I don’t even know that I’m aware of what true surrender looks like, because I don’t know that I’ve truly ever surrendered my struggles to the Lord. But I do know that I want to explore what that looks like over the next few posts. I don’t know how frequent they will be, but I do know that I want to talk about it, because while I keep trying new things to keep me from sinning, I know that they are just stop gaps to the true surrender and acceptance of grace that I’m called to. I know it’s something we all struggle with, and I know it’s something we need to talk about more in the church. At some point, I have to recognize that I can’t do it–I can’t do ANYTHING, and that only God can. So starting today…I surrender.

================

I Surrender (Hillsong):

Here I am
Down on my knees again
Surrendering all
Surrendering all

Find me here
Lord as You draw me near
Desperate for You
Desperate for You

I surrender

Drench my soul
As mercy and grace unfold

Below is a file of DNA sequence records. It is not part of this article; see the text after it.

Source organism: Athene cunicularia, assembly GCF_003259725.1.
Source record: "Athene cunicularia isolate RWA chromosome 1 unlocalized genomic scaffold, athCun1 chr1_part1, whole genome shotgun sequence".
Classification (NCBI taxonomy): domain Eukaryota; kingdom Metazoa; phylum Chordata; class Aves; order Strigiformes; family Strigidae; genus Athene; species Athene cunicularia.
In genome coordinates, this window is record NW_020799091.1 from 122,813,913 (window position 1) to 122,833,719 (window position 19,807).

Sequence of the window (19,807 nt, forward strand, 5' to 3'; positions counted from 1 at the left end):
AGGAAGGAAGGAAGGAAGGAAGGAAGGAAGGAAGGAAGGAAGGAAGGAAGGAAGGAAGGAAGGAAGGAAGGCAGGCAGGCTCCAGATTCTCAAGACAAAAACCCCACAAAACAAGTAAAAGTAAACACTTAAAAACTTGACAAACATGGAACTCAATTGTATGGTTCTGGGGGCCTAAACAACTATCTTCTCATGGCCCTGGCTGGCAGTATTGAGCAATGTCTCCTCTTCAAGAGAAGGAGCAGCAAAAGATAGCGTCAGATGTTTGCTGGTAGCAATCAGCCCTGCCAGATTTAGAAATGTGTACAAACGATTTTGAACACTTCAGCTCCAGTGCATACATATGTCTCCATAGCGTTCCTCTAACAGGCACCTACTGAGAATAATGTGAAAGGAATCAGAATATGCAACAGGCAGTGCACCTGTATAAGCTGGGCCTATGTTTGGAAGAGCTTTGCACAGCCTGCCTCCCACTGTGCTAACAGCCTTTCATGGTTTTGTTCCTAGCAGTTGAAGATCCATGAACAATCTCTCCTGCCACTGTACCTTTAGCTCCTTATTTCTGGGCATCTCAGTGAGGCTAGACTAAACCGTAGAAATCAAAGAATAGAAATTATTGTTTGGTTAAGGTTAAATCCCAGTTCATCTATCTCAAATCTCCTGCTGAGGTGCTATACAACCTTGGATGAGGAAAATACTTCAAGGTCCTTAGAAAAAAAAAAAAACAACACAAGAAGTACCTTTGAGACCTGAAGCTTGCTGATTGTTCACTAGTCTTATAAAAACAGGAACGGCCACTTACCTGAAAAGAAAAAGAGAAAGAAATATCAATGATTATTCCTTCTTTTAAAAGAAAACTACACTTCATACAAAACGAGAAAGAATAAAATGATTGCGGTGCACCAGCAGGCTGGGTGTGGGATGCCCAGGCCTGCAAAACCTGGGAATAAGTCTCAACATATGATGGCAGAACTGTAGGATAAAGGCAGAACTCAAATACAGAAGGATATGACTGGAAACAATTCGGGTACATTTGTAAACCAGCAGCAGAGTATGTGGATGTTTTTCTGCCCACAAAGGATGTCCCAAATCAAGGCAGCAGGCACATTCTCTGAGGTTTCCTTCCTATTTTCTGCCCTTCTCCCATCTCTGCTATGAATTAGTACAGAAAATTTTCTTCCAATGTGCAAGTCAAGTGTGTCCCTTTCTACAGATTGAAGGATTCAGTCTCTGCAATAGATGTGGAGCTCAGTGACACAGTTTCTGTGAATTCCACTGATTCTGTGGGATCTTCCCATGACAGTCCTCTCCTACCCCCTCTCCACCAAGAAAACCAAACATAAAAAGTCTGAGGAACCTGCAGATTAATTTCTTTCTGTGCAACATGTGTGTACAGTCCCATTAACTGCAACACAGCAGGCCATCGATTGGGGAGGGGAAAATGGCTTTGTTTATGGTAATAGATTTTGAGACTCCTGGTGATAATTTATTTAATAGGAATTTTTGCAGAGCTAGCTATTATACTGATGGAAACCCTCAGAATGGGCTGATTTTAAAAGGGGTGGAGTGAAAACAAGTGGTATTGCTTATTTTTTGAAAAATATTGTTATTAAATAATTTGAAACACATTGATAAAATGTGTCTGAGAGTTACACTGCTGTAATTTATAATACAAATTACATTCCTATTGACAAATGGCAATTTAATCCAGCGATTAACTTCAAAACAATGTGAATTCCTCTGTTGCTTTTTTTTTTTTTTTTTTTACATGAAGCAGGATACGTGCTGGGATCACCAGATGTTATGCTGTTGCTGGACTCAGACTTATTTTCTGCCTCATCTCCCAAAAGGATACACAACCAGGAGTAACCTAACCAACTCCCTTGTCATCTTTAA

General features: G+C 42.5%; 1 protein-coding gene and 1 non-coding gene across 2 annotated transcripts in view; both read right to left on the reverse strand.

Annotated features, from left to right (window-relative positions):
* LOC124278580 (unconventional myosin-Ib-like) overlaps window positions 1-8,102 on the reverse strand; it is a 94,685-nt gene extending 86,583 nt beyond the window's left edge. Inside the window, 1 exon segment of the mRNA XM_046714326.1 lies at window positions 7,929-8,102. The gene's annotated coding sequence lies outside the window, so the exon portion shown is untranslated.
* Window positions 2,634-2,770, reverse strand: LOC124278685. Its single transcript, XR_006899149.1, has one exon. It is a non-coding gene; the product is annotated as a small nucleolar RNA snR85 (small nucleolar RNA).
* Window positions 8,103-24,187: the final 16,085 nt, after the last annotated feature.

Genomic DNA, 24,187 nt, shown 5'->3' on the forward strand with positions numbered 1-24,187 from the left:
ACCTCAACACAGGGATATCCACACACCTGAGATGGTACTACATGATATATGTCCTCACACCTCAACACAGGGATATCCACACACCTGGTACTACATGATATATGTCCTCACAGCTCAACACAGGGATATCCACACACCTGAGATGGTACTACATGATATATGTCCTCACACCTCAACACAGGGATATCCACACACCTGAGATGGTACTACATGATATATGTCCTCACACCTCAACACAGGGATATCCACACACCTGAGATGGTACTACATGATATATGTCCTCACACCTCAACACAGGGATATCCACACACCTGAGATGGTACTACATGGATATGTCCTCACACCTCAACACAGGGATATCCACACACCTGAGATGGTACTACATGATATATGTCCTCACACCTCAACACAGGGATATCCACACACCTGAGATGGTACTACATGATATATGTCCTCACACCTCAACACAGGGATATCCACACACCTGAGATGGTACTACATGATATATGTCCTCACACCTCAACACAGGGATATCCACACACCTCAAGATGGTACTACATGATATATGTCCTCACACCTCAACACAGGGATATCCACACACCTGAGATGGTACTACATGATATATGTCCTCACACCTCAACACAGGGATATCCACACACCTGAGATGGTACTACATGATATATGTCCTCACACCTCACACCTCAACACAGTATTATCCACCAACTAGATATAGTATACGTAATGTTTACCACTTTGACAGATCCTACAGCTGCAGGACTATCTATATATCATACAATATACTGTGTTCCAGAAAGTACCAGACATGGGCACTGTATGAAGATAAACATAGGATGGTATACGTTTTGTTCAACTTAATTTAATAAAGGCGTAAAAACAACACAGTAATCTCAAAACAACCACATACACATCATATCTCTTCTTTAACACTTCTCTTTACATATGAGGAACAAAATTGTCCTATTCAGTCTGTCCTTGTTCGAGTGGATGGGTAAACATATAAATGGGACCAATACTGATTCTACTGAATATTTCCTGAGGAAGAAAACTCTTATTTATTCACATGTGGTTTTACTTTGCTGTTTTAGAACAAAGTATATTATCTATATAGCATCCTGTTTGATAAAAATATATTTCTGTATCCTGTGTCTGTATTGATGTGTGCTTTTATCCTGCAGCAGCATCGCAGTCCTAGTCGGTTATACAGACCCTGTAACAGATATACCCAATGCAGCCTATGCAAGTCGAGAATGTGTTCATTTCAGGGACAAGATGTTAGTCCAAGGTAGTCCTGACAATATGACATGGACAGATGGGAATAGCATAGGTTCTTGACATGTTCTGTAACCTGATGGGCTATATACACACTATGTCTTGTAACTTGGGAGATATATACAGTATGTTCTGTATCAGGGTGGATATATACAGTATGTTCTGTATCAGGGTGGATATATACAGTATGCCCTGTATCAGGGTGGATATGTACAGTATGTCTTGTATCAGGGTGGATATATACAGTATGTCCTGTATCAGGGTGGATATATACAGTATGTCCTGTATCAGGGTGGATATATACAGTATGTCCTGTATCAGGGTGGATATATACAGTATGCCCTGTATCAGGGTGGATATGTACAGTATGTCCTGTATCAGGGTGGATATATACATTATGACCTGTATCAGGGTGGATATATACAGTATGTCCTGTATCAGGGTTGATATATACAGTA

I hunger and thirst
I hunger and thirst

With arms stretched wide
I know You hear my cry
Speak to me now
Speak to me now

I surrender
I surrender
I wanna know You more
I wanna know You more

Like a rushing wind
Jesus breathe within
Lord have Your way
Lord have Your way in me

Like a mighty storm
Stir within my soul
Lord have Your way
Lord have Your way in me

Lord have Your way
Lord have Your way in me

I surrender
I surrender
I wanna know You more
I wanna know You more

Questions, Christians, and 50 Shades of Grey

questions by Stuart MilesI’m not going to see 50 Shades of Grey. I think that, if you’ve read my testimony and followed my blog, you know that for me to see that would be incredibly hypocritical. I did not read the books, and I am not following the hype. But I am on social media, and I know people are excited about it—even many Christians. And I don’t understand that. I have been reading comments on social media from Christians who are going to see the movie, and trying to understand their reasons for doing so. In response, bear with me as I ask some questions to get us thinking—and praying.